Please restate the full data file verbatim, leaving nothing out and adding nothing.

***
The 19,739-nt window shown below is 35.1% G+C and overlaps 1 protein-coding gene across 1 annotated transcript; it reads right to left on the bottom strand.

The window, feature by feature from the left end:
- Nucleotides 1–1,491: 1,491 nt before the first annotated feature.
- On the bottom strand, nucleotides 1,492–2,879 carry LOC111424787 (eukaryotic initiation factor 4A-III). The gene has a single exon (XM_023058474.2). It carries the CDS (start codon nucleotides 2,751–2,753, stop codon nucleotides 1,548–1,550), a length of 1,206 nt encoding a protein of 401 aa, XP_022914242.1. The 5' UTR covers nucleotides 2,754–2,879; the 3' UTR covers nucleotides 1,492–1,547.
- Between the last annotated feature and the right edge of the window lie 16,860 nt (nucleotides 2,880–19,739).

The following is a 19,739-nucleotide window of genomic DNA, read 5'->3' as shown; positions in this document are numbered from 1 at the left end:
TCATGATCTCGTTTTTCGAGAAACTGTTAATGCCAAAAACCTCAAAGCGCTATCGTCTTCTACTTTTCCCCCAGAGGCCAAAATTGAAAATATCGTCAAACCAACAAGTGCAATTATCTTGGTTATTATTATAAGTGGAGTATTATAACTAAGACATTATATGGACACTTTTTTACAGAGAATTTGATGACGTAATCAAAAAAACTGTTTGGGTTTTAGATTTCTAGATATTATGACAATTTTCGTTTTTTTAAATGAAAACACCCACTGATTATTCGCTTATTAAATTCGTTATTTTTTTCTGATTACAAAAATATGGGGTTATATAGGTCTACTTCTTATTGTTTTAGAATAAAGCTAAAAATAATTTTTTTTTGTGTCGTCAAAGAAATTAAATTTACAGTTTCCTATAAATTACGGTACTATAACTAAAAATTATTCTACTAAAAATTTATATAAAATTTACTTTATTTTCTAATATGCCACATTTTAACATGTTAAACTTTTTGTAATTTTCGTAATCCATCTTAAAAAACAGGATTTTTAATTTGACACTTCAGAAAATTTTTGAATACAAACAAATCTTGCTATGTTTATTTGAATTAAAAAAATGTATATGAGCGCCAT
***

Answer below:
The 19,739-nt window shown below is 35.1% G+C and overlaps 1 protein-coding gene across 1 annotated transcript; it reads right to left on the bottom strand.

The window, feature by feature from the left end:
- Nucleotides 1–1,491: 1,491 nt before the first annotated feature.
- On the bottom strand, nucleotides 1,492–2,879 carry LOC111424787 (eukaryotic initiation factor 4A-III). The gene has a single exon (XM_023058474.2). It carries the CDS (start codon nucleotides 2,751–2,753, stop codon nucleotides 1,548–1,550), a length of 1,206 nt encoding a protein of 401 aa, XP_022914242.1. The 5' UTR covers nucleotides 2,754–2,879; the 3' UTR covers nucleotides 1,492–1,547.
- Between the last annotated feature and the right edge of the window lie 16,860 nt (nucleotides 2,880–19,739).

The following is a 19,739-nucleotide window of genomic DNA, read 5'->3' as shown; positions in this document are numbered from 1 at the left end:
TCATGATCTCGTTTTTCGAGAAACTGTTAATGCCAAAAACCTCAAAGCGCTATCGTCTTCTACTTTTCCCCCAGAGGCCAAAATTGAAAATATCGTCAAACCAACAAGTGCAATTATCTTGGTTATTATTATAAGTGGAGTATTATAACTAAGACATTATATGGACACTTTTTTACAGAGAATTTGATGACGTAATCAAAAAAACTGTTTGGGTTTTAGATTTCTAGATATTATGACAATTTTCGTTTTTTTAAATGAAAACACCCACTGATTATTCGCTTATTAAATTCGTTATTTTTTTCTGATTACAAAAATATGGGGTTATATAGGTCTACTTCTTATTGTTTTAGAATAAAGCTAAAAATAATTTTTTTTTGTGTCGTCAAAGAAATTAAATTTACAGTTTCCTATAAATTACGGTACTATAACTAAAAATTATTCTACTAAAAATTTATATAAAATTTACTTTATTTTCTAATATGCCACATTTTAACATGTTAAACTTTTTGTAATTTTCGTAATCCATCTTAAAAAACAGGATTTTTAATTTGACACTTCAGAAAATTTTTGAATACAAACAAATCTTGCTATGTTTATTTGAATTAAAAAAATGTATATGAGCGCCAT